The Museum Curator’s Tale

Tales from End to End
The Museum Curator’s Tale

A Victorian Cabinet of Curiosities

by Roger Pickles

The Victorians loved the tradition of cabinets of curiosities – collections of objects of all sorts and categories, often with little explanation, with which to delight visitors. Whitby Museum, founded in 1823 and retaining its nineteenth century atmosphere, strongly resembles an overgrown cabinet of curiosities.

To the left of the entrance in the main hall can be found the collection of geology and fossils from Yorkshire’s Jurassic Coast which was its original ‘raison d’etre’. Mounted on the walls are the fossil saurians (the swimming dinosaurs). The largest of these, Ichthyosaur Crassimanus, dictated the size of this building, constructed in 1931. It was planned to extend horizontally the breadth of the wall but had unaccountably grown several inches between measurement and completion of the building. Some thought the removal of a few vertebrae would never be noticed, but wiser counsels prevailed and it was mounted complete but diagonally.

At the further end of the hall those who trouble to raise their eyes will observe the skeleton of a narwhal or unicorn fish, complete with its valuable ivory tusk as long as its owner. In medieval times powdered unicorn horn was much prized for medical purposes – as an antidote to poison, a cure for melancholy, even an aphrodisiac. Unfortunately the mythical nature of the beasts ensured a severe shortage which wily Scandinavians mitigated by exporting narwhal tusks to parts of Europe where the species was unknown as genuine unicorn horn. Our tusks were brought back by whalers such as Captain William Scoresby, junior, who left us his archive and scientific instruments, including drawings of the differing shapes of snowflakes and a life-size model of the crow’s nest invented by his father.

Across the hall, among the ethnography, stands another life-size model of an Amazon warrior in genuine dress and accoutrements: only the severed head of her enemy is artificial. The king of Dahomey (West Africa) gave the costume and weapons to Whitby-born Governor Richard Beeforth who tried to persuade him to disband this corps. The king, however, declined on the grounds that his proud female warriors would never go back to a mundane life of farming but would be more likely to assassinate him.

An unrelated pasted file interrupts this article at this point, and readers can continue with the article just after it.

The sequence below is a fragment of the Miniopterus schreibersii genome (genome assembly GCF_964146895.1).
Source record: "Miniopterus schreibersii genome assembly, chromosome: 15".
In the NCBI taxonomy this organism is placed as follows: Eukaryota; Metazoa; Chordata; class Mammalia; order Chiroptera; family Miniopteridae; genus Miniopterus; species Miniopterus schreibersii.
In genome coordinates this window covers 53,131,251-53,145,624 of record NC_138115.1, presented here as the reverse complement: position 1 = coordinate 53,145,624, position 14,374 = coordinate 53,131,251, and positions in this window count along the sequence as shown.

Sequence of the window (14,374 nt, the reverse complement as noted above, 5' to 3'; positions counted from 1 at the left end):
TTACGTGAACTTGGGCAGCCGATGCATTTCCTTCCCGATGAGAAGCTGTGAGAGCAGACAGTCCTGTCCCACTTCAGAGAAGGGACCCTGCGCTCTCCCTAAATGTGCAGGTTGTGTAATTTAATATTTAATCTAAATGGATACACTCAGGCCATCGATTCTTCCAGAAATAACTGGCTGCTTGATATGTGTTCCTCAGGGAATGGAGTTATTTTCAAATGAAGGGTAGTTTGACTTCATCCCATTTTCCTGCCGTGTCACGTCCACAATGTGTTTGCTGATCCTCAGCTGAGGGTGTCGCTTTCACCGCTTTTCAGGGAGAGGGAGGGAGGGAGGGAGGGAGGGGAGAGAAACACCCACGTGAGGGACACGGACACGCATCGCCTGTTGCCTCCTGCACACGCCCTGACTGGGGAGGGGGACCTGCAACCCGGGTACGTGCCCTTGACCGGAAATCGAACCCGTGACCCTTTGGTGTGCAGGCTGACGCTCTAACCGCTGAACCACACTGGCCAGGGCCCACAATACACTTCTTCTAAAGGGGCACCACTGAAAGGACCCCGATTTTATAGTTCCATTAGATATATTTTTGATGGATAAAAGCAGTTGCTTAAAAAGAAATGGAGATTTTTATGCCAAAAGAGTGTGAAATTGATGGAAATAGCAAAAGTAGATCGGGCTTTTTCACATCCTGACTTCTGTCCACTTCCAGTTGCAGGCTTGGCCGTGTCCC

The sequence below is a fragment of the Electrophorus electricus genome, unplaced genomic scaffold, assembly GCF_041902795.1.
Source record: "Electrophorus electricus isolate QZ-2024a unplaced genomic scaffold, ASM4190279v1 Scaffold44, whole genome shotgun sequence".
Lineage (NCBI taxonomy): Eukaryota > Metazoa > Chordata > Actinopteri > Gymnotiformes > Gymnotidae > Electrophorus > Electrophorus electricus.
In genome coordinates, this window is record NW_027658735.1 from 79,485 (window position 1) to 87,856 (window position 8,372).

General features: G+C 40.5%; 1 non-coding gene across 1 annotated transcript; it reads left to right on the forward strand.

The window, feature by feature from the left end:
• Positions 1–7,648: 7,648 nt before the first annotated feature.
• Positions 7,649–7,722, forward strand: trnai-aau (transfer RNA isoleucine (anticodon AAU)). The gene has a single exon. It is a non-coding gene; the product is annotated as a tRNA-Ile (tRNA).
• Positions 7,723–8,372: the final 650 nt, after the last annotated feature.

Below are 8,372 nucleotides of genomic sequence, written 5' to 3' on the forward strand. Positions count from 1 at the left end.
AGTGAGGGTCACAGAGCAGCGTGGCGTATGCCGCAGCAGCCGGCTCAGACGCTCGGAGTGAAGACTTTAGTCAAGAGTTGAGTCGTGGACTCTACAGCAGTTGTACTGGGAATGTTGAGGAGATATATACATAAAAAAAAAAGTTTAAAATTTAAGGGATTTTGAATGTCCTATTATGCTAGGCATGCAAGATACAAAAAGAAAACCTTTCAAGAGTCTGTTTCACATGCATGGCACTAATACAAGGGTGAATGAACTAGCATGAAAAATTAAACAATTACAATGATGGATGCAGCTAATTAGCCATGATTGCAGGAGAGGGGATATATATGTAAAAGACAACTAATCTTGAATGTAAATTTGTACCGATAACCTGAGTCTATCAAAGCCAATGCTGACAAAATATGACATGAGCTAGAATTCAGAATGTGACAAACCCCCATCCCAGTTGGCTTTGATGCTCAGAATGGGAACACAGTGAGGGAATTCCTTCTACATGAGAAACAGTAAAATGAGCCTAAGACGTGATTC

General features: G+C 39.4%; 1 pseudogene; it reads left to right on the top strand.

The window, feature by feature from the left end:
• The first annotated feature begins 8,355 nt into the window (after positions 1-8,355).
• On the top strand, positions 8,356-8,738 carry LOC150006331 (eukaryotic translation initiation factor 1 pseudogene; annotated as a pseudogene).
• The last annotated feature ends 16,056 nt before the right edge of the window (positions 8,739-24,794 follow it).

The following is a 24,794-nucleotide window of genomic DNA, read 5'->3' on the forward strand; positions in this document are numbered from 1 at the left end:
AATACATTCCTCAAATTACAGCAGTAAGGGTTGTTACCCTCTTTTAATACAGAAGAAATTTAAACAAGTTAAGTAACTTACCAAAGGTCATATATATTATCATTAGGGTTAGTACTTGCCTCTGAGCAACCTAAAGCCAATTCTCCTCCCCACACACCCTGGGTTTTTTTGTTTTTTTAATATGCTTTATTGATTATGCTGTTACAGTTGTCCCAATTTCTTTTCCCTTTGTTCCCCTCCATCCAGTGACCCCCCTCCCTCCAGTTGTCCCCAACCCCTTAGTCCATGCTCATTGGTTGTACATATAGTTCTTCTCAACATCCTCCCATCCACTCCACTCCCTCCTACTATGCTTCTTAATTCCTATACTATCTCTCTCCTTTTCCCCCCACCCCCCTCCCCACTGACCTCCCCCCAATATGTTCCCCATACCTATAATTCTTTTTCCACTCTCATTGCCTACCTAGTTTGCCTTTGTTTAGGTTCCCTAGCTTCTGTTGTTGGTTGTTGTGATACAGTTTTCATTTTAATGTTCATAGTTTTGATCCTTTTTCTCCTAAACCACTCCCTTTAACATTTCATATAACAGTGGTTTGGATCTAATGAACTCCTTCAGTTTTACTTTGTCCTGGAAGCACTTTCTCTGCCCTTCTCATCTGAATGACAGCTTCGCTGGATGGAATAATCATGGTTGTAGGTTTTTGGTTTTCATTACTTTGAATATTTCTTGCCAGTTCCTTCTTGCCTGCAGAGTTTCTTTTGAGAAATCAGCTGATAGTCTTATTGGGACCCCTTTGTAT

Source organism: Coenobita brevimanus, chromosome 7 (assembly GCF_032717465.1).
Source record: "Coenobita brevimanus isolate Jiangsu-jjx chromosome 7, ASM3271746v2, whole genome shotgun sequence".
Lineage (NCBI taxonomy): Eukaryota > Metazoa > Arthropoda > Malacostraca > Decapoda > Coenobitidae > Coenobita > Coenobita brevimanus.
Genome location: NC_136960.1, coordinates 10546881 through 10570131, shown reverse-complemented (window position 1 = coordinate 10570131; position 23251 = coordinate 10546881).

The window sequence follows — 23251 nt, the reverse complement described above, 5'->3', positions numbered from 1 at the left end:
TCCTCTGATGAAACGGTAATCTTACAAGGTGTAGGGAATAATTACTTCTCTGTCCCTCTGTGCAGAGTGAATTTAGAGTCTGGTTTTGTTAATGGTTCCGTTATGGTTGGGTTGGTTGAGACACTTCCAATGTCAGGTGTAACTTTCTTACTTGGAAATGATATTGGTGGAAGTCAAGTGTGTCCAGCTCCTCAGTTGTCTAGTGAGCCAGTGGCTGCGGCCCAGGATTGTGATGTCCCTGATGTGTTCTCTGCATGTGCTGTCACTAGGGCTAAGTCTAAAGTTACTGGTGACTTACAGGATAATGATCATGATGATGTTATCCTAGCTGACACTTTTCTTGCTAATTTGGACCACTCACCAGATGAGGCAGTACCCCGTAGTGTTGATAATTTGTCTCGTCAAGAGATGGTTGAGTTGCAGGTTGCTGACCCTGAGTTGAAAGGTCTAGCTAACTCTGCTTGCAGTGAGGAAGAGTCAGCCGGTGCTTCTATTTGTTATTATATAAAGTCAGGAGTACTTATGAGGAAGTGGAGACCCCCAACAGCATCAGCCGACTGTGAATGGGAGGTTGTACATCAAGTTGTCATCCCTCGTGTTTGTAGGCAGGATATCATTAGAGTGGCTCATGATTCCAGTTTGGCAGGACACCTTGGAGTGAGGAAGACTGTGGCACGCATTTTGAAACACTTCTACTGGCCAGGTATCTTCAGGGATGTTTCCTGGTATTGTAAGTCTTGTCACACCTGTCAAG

In the adjoining Shipping Wing, among the many models, are several men-of-war carved from bone by Napoleonic prisoners of war – and an ivory one bought by a Whitby captain in Dunkirk in 1870 from a drunken Frenchman in return for a two barrels of beer. There is also an extensive collection of modern ships in bottles and all manner of objects in light bulbs.

The two most popular objects are in the centre of the hall. The unique leech-driven Tempest Prognosticator of Whitby physician Dr Merryweather, as demonstrated at the Great Exhibition of 1851, contained 12 live leeches in individual bottles connected to the hammers of a bell. Changes in atmospheric pressure prior to a storm led the leeches to climb to the bottle neck, thus activating the bell. It was originally to be called ‘An Atmospheric Electro-magnetic Telegraph, conducted by Animal Instinct’, but it was thought foreigners might find this difficult to understand. Nearby is the sinister ‘pickled’ Hand of Glory, a severed human hand discovered hidden in a cottage up Eskdale and widely believed to be a talisman used by burglars as a candle holder. While the candle was lit anyone asleep in a house was sent into a coma from which they could not be awakened while the candle burned.

The somewhat nondescript Ripley Cabinet is easy to miss, but this is a genuine cabinet of curiosities begun around 1810 by a Whitby physician and added to throughout the century. Its drawers contain a wealth of bric-a-brac including the musket ball that killed General Picton at Waterloo (and a twig from the hedge under which he fell!), burnt plaster from the destruction by fire of the House of Commons in the 1830s, an open letter from his apprentices and journeymen to a craftsman begging for some time off on New Year’s Day, and an early airmail letter sent from Paris during its siege by the Prussians in 1870 – by balloon.

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